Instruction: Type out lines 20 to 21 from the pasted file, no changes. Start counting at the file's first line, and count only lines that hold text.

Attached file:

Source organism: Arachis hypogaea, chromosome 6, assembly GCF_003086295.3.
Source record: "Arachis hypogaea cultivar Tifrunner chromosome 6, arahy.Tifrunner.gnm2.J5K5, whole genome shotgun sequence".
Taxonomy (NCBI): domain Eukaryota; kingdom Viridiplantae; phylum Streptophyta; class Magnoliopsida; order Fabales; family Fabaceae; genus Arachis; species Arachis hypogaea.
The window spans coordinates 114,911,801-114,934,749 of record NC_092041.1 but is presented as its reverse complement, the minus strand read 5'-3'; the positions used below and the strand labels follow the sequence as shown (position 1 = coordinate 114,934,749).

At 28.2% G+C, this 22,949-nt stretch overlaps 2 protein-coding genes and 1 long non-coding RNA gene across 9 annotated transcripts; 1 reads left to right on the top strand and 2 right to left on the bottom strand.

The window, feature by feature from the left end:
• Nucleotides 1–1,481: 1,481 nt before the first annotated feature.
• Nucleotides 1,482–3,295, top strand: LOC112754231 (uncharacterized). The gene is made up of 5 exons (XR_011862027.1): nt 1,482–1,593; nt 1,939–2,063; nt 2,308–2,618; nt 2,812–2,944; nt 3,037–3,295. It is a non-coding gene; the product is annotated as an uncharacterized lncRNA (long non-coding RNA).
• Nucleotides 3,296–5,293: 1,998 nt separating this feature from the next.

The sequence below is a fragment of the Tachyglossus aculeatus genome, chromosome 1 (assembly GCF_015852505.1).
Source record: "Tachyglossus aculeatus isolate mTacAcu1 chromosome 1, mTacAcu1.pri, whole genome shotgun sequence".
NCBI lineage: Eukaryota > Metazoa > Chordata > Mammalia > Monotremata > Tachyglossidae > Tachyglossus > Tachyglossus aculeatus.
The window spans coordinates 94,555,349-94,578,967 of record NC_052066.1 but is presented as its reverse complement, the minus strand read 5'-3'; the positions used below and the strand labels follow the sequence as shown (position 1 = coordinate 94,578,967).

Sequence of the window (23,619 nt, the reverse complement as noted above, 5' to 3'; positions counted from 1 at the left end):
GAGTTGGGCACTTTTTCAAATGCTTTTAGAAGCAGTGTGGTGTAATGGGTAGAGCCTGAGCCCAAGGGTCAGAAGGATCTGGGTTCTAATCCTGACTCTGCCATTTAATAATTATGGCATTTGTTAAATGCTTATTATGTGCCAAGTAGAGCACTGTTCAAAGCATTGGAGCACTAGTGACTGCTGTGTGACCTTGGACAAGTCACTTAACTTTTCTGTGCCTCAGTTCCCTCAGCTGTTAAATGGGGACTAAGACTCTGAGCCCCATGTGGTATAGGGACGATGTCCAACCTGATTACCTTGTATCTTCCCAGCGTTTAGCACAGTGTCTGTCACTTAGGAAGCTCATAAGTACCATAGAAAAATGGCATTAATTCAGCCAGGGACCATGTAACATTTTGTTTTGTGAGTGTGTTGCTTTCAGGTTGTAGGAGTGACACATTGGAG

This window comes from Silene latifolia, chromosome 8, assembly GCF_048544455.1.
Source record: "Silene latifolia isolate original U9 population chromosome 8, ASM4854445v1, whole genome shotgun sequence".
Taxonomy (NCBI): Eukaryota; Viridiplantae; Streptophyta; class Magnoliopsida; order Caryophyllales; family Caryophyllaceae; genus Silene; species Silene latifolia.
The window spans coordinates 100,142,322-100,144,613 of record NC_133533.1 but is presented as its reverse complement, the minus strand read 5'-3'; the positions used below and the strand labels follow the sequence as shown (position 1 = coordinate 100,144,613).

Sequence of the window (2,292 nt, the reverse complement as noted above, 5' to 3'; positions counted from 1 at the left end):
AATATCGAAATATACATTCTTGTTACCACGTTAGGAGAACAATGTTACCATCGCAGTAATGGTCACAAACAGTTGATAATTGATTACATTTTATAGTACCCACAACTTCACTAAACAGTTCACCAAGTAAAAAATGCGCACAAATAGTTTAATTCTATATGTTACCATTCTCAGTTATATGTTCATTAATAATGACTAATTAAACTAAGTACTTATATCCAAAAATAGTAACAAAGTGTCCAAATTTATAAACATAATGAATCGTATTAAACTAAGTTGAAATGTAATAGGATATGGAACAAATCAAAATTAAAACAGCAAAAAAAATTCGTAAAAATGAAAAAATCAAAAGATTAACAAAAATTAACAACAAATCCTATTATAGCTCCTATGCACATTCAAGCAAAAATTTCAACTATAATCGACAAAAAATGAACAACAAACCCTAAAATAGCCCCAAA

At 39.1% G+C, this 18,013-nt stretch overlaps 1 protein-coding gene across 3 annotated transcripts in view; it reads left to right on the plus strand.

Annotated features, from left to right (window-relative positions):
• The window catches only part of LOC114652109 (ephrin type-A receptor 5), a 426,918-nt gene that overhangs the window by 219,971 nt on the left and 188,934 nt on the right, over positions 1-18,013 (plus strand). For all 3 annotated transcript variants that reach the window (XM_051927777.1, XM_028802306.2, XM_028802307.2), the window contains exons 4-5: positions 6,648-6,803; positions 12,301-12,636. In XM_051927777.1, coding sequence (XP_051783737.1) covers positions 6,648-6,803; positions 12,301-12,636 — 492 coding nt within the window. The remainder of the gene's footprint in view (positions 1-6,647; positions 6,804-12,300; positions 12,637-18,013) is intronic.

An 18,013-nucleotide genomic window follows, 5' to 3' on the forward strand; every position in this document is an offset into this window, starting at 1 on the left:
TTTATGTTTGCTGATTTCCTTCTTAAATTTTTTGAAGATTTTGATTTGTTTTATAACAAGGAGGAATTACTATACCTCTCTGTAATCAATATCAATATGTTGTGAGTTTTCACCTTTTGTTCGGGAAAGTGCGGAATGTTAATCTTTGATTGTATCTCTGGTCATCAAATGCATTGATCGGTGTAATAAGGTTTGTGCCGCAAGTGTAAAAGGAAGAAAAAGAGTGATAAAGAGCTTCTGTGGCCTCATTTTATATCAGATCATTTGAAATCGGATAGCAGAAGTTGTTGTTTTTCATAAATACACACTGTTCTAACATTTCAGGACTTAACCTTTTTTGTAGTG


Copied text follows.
Sequence of the window (2,292 nt, the reverse complement as noted above, 5' to 3'; positions counted from 1 at the left end):
AATATCGAAATATACATTCTTGTTACCACGTTAGGAGAACAATGTTACCATCGCAGTAATGGTCACAAACAGTTGATAATTGATTACATTTTATAGTACCCACAACTTCACTAAACAGTTCACCAAGTAAAAAATGCGCACAAATAGTTTAATTCTATATGTTACCATTCTCAGTTATATGTTCATTAATAATGACTAATTAAACTAAGTACTTATATCCAAAAATAGTAACAAAGTGTCCAAATTTATAAACATAATGAATCGTATTAAACTAAGTTGAAATGTAATAGGATATGGAACAAATCAAAATTAAAACAGCAAAAAAAATTCGTAAAAATGAAAAAATCAAAAGATTAACAAAAATTAACAACAAATCCTATTATAGCTCCTATGCACATTCAAGCAAAAATTTCAACTATAATCGACAAAAAATGAACAACAAACCCTAAAATAGCCCCAAA